The F6F made its combat debut in 1943 and was a low wing carrier-based airplane that had a loaded weight of 12,740 lbs and a top speed of 391 mph. It originally came with a 46 liter air-cooled Pratt & Whitney R-2800-10W double wasp engine that was a twin-row radial engine that had 18 cylinders. It put out 2,200 horsepower and weighed 2,350 lbs. Compared to the F4F, the F6F had better firepower and greater armor protection making it more reliable. In addition it came with the luxury of hydraulically actuated landing gear struts as opposed to the hand cranked landing gear in the F4F. The F6F Hellcat was designed to withstand significant damage. It had a higher cockpit for better visibility and also had a bullet resistant windshield with 212 lbs of cockpit armor along with armor protecting the oil and gas tanks. It has a maximum fuel of 250 gallons and can travel a distance of 1,090 miles with a ceiling of 37,300ft and a rate of climb at 2,980 ft/min. It was also designed to have short takeoff requirements for use on carriers. The aircraft had large wings for slow takeoff and landing speeds which made operation on a carrier much easier. The wings were held together with lock pins and could be folded back to be parallel with fuselage for easier storage. The Hellcat also had immense firepower, attached with a total of four .50-caliber high powered machine guns, accompanied by two 20mm cannons with total carrying weight of 2000 lbs in bombs.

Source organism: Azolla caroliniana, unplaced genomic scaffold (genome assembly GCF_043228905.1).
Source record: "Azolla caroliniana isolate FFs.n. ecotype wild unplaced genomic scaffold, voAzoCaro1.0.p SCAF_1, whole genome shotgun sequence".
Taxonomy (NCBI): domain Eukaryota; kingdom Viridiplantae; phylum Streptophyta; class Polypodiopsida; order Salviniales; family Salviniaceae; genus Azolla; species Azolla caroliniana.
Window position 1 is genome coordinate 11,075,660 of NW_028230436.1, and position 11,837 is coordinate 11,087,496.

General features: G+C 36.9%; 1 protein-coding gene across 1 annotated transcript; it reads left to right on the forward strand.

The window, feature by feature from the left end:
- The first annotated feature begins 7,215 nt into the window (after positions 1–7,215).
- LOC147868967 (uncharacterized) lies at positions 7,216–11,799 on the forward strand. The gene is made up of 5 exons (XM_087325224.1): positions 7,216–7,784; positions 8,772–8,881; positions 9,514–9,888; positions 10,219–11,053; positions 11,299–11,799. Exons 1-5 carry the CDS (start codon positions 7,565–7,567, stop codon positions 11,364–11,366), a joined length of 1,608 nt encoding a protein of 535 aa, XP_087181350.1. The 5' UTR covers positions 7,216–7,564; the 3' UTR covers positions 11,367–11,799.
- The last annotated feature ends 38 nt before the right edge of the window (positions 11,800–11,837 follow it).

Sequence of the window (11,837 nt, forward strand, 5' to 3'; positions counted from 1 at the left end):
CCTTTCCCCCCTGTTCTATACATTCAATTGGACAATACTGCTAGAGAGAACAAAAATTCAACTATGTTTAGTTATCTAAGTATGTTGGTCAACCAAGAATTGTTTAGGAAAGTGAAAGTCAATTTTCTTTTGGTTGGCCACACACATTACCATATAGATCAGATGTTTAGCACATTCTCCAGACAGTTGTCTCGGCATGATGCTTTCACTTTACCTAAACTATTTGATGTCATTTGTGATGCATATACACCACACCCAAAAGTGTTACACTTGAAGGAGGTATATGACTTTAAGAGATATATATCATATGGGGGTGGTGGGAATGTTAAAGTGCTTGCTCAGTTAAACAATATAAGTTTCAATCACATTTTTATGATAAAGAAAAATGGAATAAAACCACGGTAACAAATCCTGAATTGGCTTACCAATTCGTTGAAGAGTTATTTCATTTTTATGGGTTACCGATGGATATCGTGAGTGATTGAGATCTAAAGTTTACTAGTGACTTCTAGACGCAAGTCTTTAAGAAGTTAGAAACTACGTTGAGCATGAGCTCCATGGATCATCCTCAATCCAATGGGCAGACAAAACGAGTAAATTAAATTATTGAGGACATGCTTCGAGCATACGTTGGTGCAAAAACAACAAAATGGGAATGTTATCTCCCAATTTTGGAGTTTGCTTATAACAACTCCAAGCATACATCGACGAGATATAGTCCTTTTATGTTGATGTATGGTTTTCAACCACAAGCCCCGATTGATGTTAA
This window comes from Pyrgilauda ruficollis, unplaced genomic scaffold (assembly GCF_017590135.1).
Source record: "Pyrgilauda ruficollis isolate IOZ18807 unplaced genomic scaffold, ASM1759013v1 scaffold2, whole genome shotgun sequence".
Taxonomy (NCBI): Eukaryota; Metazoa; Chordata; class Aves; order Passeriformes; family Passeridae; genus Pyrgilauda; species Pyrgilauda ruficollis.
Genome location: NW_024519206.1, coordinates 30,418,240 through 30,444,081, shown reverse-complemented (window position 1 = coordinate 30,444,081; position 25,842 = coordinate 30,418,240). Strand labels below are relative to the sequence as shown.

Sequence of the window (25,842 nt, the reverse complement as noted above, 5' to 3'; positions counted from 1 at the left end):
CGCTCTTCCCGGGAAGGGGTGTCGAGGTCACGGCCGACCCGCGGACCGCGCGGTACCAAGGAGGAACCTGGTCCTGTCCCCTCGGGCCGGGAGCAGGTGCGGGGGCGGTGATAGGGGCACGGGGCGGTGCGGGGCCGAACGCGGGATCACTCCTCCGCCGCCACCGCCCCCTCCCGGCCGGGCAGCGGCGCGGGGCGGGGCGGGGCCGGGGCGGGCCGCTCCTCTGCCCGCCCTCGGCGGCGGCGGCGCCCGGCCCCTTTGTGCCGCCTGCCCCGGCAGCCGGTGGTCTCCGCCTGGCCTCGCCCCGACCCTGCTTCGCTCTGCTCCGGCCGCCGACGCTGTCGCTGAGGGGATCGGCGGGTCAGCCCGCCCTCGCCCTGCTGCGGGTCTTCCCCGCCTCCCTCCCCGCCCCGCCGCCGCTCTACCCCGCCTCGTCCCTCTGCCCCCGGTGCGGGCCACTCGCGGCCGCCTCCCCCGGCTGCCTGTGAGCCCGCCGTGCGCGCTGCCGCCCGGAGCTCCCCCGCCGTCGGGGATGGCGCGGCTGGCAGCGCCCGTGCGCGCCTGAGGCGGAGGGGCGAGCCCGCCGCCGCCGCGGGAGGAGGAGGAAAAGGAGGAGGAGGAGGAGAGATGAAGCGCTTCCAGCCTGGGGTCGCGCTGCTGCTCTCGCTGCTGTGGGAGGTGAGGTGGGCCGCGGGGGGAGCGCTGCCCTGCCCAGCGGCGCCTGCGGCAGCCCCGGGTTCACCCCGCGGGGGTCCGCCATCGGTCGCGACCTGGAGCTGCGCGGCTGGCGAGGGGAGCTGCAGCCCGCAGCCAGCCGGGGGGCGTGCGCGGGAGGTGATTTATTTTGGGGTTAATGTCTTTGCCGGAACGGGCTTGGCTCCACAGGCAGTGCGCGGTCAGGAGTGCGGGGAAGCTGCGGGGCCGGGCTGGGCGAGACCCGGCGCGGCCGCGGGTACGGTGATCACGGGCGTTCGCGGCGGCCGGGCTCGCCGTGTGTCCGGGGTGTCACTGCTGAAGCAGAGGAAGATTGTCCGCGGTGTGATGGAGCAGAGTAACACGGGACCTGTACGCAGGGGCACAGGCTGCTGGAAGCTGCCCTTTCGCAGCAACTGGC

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The Hellcat rose to be the superior fighter aircraft and because of a such high demand, the F6F had the best production rate the aviation industry has ever seen. During the beginning stages of production it went from an experimental stage to operational employment in the short period of eighteen months and in the peak of the aircrafts production, Grumman was turning out one Hellcat per hour. In the short period of just three years time between 1942-1945 Grumman had made a total 12,275 F6F’s, producing twenty Hellcats a day. Surprisingly enough, the Grumman only produced two basic versions of the Hellcat, the F6F-3, and F6F-5 but had many prototypes. The XF6F-1, F6F-3, and F6F-5 were the only models that had noticeable differences. The first prototype was the F6F-1 and it had a 1600hp Wright R-2600-10 Cyclone two stage radial engine but did not make enough power. Thus, Grumman revised the plane and added turbocharged Wright R-2800-21 engine and named it the F6F-2. The F6F still seemed to not make enough power to compete with the Japanese Zero. As a result the famous F6F-3 was made and had a two stage supercharger version of the Pratt & Whitney R-2800-10 double wasp engine that was in the F6F-5, but only made 2000 horsepower. The F6F-3 was Grumman’s first version of the Hellcat and produced 4,403 by 1944 but still had a few issues, Steven Wilkinson’s thoughts on the F6F-3 were that The big bird didn’t want to turn. The F6F-3’s aileron were unpleasantly heavy and ineffectual at high speeds, (Wilkinson, S). The F6F-5 solved this issue by the addition of aileron spring tabs. The final model added an additional 200 horsepower making a total of 2,200 horsepower and was modified to fit bombs and a different arrangement of guns under its wing. The Hellcat was modified to have a bulletproof windshield and as well, came with an improved cowling to give pilots better vision. The F6F-5 was also modified to put out more power through the installation of water injection. Almost immediately after production was started, the Hellcat became the Navy’s primary fighter aircraft in the second half of the war and made a name for itself.